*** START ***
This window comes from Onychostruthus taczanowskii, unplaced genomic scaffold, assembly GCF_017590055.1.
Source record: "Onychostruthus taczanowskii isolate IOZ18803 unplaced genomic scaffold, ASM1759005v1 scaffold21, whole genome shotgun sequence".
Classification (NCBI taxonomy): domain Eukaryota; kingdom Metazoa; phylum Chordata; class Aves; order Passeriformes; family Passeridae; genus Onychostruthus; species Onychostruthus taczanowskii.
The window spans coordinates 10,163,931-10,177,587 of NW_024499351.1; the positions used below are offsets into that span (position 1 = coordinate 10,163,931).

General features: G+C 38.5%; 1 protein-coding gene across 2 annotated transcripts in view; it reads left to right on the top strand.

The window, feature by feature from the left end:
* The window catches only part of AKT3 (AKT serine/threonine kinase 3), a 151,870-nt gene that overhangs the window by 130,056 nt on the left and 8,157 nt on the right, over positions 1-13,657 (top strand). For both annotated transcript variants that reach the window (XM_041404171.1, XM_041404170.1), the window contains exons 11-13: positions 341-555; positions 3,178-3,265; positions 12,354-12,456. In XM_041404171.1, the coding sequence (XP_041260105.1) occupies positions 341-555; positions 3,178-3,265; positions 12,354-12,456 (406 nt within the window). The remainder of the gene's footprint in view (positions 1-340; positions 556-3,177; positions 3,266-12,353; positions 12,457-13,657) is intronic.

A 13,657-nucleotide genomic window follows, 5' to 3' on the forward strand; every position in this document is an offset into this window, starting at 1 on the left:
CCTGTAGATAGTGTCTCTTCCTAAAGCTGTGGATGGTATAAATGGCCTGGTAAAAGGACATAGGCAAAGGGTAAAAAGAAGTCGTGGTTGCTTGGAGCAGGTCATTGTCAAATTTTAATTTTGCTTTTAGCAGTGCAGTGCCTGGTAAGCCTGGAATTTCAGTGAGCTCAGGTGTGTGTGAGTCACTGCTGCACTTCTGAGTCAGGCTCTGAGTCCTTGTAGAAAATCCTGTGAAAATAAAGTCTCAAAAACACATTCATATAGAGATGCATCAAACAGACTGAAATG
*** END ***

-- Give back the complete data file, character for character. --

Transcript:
This window comes from Onychostruthus taczanowskii, unplaced genomic scaffold, assembly GCF_017590055.1.
Source record: "Onychostruthus taczanowskii isolate IOZ18803 unplaced genomic scaffold, ASM1759005v1 scaffold21, whole genome shotgun sequence".
Classification (NCBI taxonomy): domain Eukaryota; kingdom Metazoa; phylum Chordata; class Aves; order Passeriformes; family Passeridae; genus Onychostruthus; species Onychostruthus taczanowskii.
The window spans coordinates 10,163,931-10,177,587 of NW_024499351.1; the positions used below are offsets into that span (position 1 = coordinate 10,163,931).

General features: G+C 38.5%; 1 protein-coding gene across 2 annotated transcripts in view; it reads left to right on the top strand.

The window, feature by feature from the left end:
* The window catches only part of AKT3 (AKT serine/threonine kinase 3), a 151,870-nt gene that overhangs the window by 130,056 nt on the left and 8,157 nt on the right, over positions 1-13,657 (top strand). For both annotated transcript variants that reach the window (XM_041404171.1, XM_041404170.1), the window contains exons 11-13: positions 341-555; positions 3,178-3,265; positions 12,354-12,456. In XM_041404171.1, the coding sequence (XP_041260105.1) occupies positions 341-555; positions 3,178-3,265; positions 12,354-12,456 (406 nt within the window). The remainder of the gene's footprint in view (positions 1-340; positions 556-3,177; positions 3,266-12,353; positions 12,457-13,657) is intronic.

A 13,657-nucleotide genomic window follows, 5' to 3' on the forward strand; every position in this document is an offset into this window, starting at 1 on the left:
CCTGTAGATAGTGTCTCTTCCTAAAGCTGTGGATGGTATAAATGGCCTGGTAAAAGGACATAGGCAAAGGGTAAAAAGAAGTCGTGGTTGCTTGGAGCAGGTCATTGTCAAATTTTAATTTTGCTTTTAGCAGTGCAGTGCCTGGTAAGCCTGGAATTTCAGTGAGCTCAGGTGTGTGTGAGTCACTGCTGCACTTCTGAGTCAGGCTCTGAGTCCTTGTAGAAAATCCTGTGAAAATAAAGTCTCAAAAACACATTCATATAGAGATGCATCAAACAGACTGAAATG